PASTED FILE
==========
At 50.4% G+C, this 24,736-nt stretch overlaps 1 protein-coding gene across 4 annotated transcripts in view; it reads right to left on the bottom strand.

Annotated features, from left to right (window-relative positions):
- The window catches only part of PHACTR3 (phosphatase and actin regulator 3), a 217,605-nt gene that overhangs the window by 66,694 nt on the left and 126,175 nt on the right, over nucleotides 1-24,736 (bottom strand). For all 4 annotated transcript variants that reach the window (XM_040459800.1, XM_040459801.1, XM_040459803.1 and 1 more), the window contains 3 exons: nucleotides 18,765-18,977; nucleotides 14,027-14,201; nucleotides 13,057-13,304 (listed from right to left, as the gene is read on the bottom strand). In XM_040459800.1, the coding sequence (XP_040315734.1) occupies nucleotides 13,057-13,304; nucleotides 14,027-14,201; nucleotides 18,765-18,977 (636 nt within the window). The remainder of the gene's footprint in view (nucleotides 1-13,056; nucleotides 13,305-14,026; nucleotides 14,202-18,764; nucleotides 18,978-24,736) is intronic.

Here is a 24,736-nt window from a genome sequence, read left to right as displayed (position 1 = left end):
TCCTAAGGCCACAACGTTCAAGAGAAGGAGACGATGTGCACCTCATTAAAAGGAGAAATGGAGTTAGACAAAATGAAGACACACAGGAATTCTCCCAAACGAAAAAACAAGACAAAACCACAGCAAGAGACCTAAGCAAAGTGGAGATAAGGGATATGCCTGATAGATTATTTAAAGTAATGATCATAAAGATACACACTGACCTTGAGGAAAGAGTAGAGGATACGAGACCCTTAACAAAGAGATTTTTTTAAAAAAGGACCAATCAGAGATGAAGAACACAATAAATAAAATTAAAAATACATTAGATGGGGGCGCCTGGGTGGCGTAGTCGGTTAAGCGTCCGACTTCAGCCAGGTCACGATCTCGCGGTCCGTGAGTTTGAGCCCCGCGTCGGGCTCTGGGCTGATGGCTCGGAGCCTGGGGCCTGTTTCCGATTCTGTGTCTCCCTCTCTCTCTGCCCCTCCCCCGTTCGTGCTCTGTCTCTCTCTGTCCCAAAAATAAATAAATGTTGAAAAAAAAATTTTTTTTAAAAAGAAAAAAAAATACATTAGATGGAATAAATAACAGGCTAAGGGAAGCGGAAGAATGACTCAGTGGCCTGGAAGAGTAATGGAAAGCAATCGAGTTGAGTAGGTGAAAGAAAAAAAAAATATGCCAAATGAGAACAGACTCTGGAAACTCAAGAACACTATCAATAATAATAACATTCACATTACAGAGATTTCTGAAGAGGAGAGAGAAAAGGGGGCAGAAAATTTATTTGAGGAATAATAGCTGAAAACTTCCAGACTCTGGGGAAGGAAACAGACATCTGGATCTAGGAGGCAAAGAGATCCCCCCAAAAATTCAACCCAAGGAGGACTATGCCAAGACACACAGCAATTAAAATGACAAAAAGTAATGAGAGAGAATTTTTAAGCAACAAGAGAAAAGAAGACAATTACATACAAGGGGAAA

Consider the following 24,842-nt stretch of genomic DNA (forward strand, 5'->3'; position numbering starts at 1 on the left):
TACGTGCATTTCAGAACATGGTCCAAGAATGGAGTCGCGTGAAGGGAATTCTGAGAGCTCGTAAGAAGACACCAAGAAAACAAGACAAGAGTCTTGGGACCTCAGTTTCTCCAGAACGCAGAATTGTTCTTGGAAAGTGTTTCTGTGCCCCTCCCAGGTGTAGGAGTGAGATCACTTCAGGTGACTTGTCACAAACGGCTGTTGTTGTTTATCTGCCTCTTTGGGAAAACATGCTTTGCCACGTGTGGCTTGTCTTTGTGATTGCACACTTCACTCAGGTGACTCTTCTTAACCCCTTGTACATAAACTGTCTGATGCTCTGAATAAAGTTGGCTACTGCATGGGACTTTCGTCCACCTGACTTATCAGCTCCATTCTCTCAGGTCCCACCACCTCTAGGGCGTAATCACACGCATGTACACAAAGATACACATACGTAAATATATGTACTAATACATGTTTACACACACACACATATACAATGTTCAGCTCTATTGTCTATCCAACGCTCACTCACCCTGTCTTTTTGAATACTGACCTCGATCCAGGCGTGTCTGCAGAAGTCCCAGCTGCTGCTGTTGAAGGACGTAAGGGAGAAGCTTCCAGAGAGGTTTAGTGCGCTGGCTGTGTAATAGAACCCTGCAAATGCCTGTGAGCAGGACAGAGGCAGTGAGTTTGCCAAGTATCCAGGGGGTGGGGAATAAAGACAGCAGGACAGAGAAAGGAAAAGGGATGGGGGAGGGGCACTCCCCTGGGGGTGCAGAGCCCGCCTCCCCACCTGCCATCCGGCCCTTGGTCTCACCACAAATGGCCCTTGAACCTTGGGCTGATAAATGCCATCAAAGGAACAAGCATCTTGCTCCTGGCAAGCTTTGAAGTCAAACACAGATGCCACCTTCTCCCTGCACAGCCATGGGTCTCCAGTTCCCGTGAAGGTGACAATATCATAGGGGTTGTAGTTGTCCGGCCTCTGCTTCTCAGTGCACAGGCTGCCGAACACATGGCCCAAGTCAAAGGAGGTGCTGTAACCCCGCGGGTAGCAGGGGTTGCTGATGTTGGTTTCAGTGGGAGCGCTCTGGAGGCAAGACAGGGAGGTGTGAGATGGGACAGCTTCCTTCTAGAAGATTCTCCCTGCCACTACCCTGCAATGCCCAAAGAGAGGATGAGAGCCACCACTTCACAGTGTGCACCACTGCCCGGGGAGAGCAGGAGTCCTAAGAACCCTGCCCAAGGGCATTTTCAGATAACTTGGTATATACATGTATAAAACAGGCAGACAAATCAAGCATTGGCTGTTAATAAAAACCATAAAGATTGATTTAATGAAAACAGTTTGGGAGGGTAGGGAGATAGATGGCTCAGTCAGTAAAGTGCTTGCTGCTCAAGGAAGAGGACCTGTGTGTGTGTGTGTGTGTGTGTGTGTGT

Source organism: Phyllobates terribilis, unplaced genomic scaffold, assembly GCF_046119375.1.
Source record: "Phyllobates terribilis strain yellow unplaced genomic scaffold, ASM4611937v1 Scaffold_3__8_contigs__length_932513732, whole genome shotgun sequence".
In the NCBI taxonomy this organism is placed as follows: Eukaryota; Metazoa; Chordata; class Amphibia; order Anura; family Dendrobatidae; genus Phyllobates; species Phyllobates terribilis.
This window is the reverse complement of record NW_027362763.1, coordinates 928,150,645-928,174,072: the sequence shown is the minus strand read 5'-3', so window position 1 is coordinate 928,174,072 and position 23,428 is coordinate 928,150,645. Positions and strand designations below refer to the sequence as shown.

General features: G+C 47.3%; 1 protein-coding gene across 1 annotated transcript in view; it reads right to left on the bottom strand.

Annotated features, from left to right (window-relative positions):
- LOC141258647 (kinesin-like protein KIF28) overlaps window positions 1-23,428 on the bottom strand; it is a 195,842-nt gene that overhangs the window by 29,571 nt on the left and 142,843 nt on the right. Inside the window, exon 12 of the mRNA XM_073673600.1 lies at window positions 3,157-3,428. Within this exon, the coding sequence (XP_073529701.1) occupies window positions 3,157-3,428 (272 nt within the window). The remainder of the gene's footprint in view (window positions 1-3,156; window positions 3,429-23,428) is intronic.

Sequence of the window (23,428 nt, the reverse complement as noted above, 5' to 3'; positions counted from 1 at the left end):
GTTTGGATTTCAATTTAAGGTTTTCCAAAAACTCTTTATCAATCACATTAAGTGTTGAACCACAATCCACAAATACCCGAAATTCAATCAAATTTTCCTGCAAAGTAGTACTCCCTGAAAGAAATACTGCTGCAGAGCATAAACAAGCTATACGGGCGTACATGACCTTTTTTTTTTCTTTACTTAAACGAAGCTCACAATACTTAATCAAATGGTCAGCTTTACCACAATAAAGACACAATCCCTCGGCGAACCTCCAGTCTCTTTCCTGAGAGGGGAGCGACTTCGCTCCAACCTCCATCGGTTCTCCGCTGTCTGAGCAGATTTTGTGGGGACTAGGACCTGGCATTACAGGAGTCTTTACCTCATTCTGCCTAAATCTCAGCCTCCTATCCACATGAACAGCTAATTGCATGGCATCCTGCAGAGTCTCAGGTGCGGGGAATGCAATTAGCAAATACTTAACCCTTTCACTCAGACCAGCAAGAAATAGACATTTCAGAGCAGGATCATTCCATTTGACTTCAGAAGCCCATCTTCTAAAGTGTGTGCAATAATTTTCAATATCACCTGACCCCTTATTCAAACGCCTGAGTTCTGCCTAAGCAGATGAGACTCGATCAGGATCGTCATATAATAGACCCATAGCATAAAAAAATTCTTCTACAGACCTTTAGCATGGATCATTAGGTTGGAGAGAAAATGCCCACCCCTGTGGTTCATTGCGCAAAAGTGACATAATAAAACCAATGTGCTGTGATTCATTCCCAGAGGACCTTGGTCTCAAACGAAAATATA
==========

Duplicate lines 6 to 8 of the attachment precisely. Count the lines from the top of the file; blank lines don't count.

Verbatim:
Consider the following 24,842-nt stretch of genomic DNA (forward strand, 5'->3'; position numbering starts at 1 on the left):
TACGTGCATTTCAGAACATGGTCCAAGAATGGAGTCGCGTGAAGGGAATTCTGAGAGCTCGTAAGAAGACACCAAGAAAACAAGACAAGAGTCTTGGGACCTCAGTTTCTCCAGAACGCAGAATTGTTCTTGGAAAGTGTTTCTGTGCCCCTCCCAGGTGTAGGAGTGAGATCACTTCAGGTGACTTGTCACAAACGGCTGTTGTTGTTTATCTGCCTCTTTGGGAAAACATGCTTTGCCACGTGTGGCTTGTCTTTGTGATTGCACACTTCACTCAGGTGACTCTTCTTAACCCCTTGTACATAAACTGTCTGATGCTCTGAATAAAGTTGGCTACTGCATGGGACTTTCGTCCACCTGACTTATCAGCTCCATTCTCTCAGGTCCCACCACCTCTAGGGCGTAATCACACGCATGTACACAAAGATACACATACGTAAATATATGTACTAATACATGTTTACACACACACACATATACAATGTTCAGCTCTATTGTCTATCCAACGCTCACTCACCCTGTCTTTTTGAATACTGACCTCGATCCAGGCGTGTCTGCAGAAGTCCCAGCTGCTGCTGTTGAAGGACGTAAGGGAGAAGCTTCCAGAGAGGTTTAGTGCGCTGGCTGTGTAATAGAACCCTGCAAATGCCTGTGAGCAGGACAGAGGCAGTGAGTTTGCCAAGTATCCAGGGGGTGGGGAATAAAGACAGCAGGACAGAGAAAGGAAAAGGGATGGGGGAGGGGCACTCCCCTGGGGGTGCAGAGCCCGCCTCCCCACCTGCCATCCGGCCCTTGGTCTCACCACAAATGGCCCTTGAACCTTGGGCTGATAAATGCCATCAAAGGAACAAGCATCTTGCTCCTGGCAAGCTTTGAAGTCAAACACAGATGCCACCTTCTCCCTGCACAGCCATGGGTCTCCAGTTCCCGTGAAGGTGACAATATCATAGGGGTTGTAGTTGTCCGGCCTCTGCTTCTCAGTGCACAGGCTGCCGAACACATGGCCCAAGTCAAAGGAGGTGCTGTAACCCCGCGGGTAGCAGGGGTTGCTGATGTTGGTTTCAGTGGGAGCGCTCTGGAGGCAAGACAGGGAGGTGTGAGATGGGACAGCTTCCTTCTAGAAGATTCTCCCTGCCACTACCCTGCAATGCCCAAAGAGAGGATGAGAGCCACCACTTCACAGTGTGCACCACTGCCCGGGGAGAGCAGGAGTCCTAAGAACCCTGCCCAAGGGCATTTTCAGATAACTTGGTATATACATGTATAAAACAGGCAGACAAATCAAGCATTGGCTGTTAATAAAAACCATAAAGATTGATTTAATGAAAACAGTTTGGGAGGGTAGGGAGATAGATGGCTCAGTCAGTAAAGTGCTTGCTGCTCAAGGAAGAGGACCTGTGTGTGTGTGTGTGTGTGTGTGTGTGT

Source organism: Phyllobates terribilis, unplaced genomic scaffold, assembly GCF_046119375.1.